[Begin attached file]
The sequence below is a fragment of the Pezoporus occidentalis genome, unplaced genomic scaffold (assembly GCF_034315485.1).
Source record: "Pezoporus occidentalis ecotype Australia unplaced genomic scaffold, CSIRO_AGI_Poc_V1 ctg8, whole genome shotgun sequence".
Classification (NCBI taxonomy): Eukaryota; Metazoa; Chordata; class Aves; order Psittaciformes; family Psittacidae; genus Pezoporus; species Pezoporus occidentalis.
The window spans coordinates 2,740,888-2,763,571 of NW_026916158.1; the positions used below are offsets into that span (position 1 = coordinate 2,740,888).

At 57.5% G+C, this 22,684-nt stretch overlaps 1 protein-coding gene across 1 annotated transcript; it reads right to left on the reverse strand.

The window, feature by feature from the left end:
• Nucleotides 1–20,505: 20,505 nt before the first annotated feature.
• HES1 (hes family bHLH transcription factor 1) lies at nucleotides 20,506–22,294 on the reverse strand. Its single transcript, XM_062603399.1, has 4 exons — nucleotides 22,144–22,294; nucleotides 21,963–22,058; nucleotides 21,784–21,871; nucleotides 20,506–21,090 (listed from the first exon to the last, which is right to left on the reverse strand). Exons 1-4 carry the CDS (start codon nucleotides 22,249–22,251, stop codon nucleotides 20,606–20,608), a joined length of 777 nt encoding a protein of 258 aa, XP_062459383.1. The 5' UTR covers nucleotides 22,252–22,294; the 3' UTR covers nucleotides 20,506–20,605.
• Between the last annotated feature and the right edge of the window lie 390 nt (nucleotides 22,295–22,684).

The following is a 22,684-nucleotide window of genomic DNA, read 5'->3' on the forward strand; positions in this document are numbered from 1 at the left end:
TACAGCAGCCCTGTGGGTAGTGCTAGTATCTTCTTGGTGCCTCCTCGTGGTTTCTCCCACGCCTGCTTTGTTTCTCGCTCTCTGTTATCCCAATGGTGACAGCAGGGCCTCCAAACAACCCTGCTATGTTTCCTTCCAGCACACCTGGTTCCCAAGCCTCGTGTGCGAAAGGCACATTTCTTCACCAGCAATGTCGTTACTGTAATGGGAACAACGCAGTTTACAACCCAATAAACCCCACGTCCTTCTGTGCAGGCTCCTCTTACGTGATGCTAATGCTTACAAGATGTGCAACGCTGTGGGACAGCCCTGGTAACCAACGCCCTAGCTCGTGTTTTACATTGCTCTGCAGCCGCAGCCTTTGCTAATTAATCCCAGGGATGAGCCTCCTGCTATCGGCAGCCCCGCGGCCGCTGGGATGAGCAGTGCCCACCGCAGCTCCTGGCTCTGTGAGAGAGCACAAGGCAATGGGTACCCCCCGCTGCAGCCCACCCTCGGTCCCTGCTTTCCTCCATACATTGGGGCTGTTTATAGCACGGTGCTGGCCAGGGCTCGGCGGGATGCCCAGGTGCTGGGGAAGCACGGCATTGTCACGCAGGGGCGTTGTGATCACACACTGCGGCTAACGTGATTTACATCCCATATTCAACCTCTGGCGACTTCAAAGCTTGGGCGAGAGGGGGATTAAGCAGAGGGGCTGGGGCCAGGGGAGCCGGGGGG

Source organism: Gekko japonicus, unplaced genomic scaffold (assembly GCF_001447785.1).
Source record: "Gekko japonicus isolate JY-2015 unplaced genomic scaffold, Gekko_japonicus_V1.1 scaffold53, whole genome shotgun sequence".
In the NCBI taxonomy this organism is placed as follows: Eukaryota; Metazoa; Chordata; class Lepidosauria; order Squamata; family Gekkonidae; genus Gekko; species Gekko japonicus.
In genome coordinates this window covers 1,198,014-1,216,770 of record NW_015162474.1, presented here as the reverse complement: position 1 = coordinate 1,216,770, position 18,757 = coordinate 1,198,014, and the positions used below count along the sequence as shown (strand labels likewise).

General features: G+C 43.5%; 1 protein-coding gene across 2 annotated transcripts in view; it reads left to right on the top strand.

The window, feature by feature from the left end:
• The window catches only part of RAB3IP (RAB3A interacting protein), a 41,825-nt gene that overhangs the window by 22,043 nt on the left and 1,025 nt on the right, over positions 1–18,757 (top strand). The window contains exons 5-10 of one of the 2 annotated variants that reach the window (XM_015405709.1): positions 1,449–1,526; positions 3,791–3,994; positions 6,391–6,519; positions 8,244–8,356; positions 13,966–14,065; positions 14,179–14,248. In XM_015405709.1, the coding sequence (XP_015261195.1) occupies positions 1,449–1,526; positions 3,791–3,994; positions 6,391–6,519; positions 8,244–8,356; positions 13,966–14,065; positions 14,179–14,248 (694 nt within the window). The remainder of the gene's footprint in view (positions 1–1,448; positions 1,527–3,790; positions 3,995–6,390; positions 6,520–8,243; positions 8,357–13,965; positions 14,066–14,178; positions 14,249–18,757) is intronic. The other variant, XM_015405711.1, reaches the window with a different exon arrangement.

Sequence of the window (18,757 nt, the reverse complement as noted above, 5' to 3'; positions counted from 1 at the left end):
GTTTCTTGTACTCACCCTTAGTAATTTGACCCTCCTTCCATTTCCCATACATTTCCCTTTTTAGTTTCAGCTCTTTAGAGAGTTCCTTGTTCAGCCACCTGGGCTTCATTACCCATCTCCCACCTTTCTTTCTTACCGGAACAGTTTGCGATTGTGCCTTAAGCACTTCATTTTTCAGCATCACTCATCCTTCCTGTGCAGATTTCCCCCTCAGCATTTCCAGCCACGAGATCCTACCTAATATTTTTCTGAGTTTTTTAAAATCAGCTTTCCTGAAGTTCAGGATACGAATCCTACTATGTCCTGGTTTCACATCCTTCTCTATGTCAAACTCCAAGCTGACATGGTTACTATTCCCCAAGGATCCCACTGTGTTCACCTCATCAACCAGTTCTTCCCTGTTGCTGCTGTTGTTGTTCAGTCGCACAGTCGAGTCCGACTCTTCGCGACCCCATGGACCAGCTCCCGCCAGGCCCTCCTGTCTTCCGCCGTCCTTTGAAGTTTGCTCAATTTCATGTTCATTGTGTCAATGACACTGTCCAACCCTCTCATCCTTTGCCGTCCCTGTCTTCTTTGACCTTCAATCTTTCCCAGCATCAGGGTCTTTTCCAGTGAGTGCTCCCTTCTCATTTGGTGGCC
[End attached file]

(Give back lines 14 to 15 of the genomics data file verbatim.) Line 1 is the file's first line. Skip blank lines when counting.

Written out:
In the NCBI taxonomy this organism is placed as follows: Eukaryota; Metazoa; Chordata; class Lepidosauria; order Squamata; family Gekkonidae; genus Gekko; species Gekko japonicus.
In genome coordinates this window covers 1,198,014-1,216,770 of record NW_015162474.1, presented here as the reverse complement: position 1 = coordinate 1,216,770, position 18,757 = coordinate 1,198,014, and the positions used below count along the sequence as shown (strand labels likewise).